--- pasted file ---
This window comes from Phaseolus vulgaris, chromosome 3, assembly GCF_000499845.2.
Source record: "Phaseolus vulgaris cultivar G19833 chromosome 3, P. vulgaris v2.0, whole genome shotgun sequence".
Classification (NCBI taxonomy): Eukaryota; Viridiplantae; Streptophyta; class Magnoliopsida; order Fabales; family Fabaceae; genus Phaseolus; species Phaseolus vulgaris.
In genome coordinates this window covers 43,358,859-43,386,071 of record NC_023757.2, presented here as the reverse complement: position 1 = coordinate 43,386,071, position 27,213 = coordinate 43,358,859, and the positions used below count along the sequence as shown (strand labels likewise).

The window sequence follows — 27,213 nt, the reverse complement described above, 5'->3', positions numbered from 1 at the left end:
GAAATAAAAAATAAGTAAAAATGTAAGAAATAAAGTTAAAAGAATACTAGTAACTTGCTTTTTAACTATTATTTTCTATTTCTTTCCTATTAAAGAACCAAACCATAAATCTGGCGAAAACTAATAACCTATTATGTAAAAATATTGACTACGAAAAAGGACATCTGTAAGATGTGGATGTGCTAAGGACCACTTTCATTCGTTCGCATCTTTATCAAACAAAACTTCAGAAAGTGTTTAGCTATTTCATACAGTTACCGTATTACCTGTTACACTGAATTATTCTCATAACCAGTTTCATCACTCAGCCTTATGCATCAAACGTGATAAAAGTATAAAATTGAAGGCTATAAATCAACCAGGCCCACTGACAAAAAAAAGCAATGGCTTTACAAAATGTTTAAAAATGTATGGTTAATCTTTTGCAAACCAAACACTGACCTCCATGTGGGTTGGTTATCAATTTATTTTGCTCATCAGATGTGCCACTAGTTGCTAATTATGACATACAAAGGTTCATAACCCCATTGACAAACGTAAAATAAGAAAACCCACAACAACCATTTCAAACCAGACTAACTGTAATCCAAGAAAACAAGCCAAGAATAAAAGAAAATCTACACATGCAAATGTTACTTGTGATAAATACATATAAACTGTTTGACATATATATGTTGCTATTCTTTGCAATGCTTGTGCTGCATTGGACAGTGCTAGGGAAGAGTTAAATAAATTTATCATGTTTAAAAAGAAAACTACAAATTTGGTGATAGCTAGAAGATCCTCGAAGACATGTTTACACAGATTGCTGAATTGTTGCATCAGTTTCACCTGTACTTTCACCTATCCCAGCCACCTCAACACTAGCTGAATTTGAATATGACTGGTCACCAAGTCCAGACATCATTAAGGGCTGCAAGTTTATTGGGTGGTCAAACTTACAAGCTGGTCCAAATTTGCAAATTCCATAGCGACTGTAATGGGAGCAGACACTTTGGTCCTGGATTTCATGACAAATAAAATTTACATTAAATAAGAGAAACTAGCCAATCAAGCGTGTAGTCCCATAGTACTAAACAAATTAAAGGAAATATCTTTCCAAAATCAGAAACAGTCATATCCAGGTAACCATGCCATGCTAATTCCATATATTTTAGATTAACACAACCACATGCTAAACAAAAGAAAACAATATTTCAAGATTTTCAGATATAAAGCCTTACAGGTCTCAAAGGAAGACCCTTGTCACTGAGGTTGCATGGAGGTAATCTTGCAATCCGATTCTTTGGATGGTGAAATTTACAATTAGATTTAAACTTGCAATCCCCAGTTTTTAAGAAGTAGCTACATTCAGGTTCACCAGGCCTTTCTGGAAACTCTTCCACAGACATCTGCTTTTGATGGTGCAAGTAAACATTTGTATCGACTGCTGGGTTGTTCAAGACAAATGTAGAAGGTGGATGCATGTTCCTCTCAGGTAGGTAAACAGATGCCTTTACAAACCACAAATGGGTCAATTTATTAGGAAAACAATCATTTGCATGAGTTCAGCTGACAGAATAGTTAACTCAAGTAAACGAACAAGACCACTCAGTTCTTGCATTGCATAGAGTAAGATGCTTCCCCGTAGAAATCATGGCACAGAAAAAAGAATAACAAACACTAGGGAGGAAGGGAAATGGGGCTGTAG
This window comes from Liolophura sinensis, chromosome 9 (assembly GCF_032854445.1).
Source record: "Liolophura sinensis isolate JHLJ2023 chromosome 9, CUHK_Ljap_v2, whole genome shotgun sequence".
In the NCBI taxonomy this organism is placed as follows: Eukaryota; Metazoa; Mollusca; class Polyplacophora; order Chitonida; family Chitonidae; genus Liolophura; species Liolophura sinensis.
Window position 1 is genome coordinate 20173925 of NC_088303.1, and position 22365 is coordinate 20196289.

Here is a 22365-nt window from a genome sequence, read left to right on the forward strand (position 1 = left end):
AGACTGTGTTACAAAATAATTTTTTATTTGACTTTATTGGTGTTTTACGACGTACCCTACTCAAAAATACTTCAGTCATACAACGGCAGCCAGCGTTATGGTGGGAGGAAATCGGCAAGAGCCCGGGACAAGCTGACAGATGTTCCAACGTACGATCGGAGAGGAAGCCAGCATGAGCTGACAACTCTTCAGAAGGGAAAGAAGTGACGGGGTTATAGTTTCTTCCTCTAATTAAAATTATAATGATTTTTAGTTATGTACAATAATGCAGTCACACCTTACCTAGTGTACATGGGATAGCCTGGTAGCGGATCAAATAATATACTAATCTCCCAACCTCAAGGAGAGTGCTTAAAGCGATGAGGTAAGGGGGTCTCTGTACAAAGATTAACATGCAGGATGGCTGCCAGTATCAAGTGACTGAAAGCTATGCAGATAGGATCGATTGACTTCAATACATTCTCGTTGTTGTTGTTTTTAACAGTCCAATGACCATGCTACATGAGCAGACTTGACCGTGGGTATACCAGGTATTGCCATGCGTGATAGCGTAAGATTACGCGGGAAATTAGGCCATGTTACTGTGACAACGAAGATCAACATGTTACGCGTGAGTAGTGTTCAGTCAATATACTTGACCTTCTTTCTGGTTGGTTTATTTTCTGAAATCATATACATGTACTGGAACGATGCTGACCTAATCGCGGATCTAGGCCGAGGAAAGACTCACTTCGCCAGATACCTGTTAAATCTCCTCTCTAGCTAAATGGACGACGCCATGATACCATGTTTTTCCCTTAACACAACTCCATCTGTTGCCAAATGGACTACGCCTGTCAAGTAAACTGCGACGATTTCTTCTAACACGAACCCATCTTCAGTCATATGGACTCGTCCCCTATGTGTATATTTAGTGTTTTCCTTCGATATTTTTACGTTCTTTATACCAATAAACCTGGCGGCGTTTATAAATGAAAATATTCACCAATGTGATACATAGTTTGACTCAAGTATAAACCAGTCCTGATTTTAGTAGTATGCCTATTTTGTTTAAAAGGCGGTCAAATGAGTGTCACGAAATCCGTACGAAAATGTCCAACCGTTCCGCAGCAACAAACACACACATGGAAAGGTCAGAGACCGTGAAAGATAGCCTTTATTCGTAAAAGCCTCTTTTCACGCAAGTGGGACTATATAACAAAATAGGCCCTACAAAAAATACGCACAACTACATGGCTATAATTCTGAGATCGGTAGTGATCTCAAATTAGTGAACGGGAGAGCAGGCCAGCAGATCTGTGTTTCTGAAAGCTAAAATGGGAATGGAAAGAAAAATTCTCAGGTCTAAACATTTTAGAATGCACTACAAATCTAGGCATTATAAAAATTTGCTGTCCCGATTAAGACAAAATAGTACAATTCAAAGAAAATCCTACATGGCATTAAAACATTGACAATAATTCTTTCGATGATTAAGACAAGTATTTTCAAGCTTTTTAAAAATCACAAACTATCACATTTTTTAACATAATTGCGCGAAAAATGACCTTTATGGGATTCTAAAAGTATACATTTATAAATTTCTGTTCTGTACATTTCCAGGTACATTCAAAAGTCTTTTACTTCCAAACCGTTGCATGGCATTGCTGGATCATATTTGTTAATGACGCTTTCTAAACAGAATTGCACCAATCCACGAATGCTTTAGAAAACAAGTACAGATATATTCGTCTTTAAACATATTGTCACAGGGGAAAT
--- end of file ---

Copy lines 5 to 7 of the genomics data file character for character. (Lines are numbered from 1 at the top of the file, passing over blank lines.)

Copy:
The window sequence follows — 27,213 nt, the reverse complement described above, 5'->3', positions numbered from 1 at the left end:
GAAATAAAAAATAAGTAAAAATGTAAGAAATAAAGTTAAAAGAATACTAGTAACTTGCTTTTTAACTATTATTTTCTATTTCTTTCCTATTAAAGAACCAAACCATAAATCTGGCGAAAACTAATAACCTATTATGTAAAAATATTGACTACGAAAAAGGACATCTGTAAGATGTGGATGTGCTAAGGACCACTTTCATTCGTTCGCATCTTTATCAAACAAAACTTCAGAAAGTGTTTAGCTATTTCATACAGTTACCGTATTACCTGTTACACTGAATTATTCTCATAACCAGTTTCATCACTCAGCCTTATGCATCAAACGTGATAAAAGTATAAAATTGAAGGCTATAAATCAACCAGGCCCACTGACAAAAAAAAGCAATGGCTTTACAAAATGTTTAAAAATGTATGGTTAATCTTTTGCAAACCAAACACTGACCTCCATGTGGGTTGGTTATCAATTTATTTTGCTCATCAGATGTGCCACTAGTTGCTAATTATGACATACAAAGGTTCATAACCCCATTGACAAACGTAAAATAAGAAAACCCACAACAACCATTTCAAACCAGACTAACTGTAATCCAAGAAAACAAGCCAAGAATAAAAGAAAATCTACACATGCAAATGTTACTTGTGATAAATACATATAAACTGTTTGACATATATATGTTGCTATTCTTTGCAATGCTTGTGCTGCATTGGACAGTGCTAGGGAAGAGTTAAATAAATTTATCATGTTTAAAAAGAAAACTACAAATTTGGTGATAGCTAGAAGATCCTCGAAGACATGTTTACACAGATTGCTGAATTGTTGCATCAGTTTCACCTGTACTTTCACCTATCCCAGCCACCTCAACACTAGCTGAATTTGAATATGACTGGTCACCAAGTCCAGACATCATTAAGGGCTGCAAGTTTATTGGGTGGTCAAACTTACAAGCTGGTCCAAATTTGCAAATTCCATAGCGACTGTAATGGGAGCAGACACTTTGGTCCTGGATTTCATGACAAATAAAATTTACATTAAATAAGAGAAACTAGCCAATCAAGCGTGTAGTCCCATAGTACTAAACAAATTAAAGGAAATATCTTTCCAAAATCAGAAACAGTCATATCCAGGTAACCATGCCATGCTAATTCCATATATTTTAGATTAACACAACCACATGCTAAACAAAAGAAAACAATATTTCAAGATTTTCAGATATAAAGCCTTACAGGTCTCAAAGGAAGACCCTTGTCACTGAGGTTGCATGGAGGTAATCTTGCAATCCGATTCTTTGGATGGTGAAATTTACAATTAGATTTAAACTTGCAATCCCCAGTTTTTAAGAAGTAGCTACATTCAGGTTCACCAGGCCTTTCTGGAAACTCTTCCACAGACATCTGCTTTTGATGGTGCAAGTAAACATTTGTATCGACTGCTGGGTTGTTCAAGACAAATGTAGAAGGTGGATGCATGTTCCTCTCAGGTAGGTAAACAGATGCCTTTACAAACCACAAATGGGTCAATTTATTAGGAAAACAATCATTTGCATGAGTTCAGCTGACAGAATAGTTAACTCAAGTAAACGAACAAGACCACTCAGTTCTTGCATTGCATAGAGTAAGATGCTTCCCCGTAGAAATCATGGCACAGAAAAAAGAATAACAAACACTAGGGAGGAAGGGAAATGGGGCTGTAG
This window comes from Liolophura sinensis, chromosome 9 (assembly GCF_032854445.1).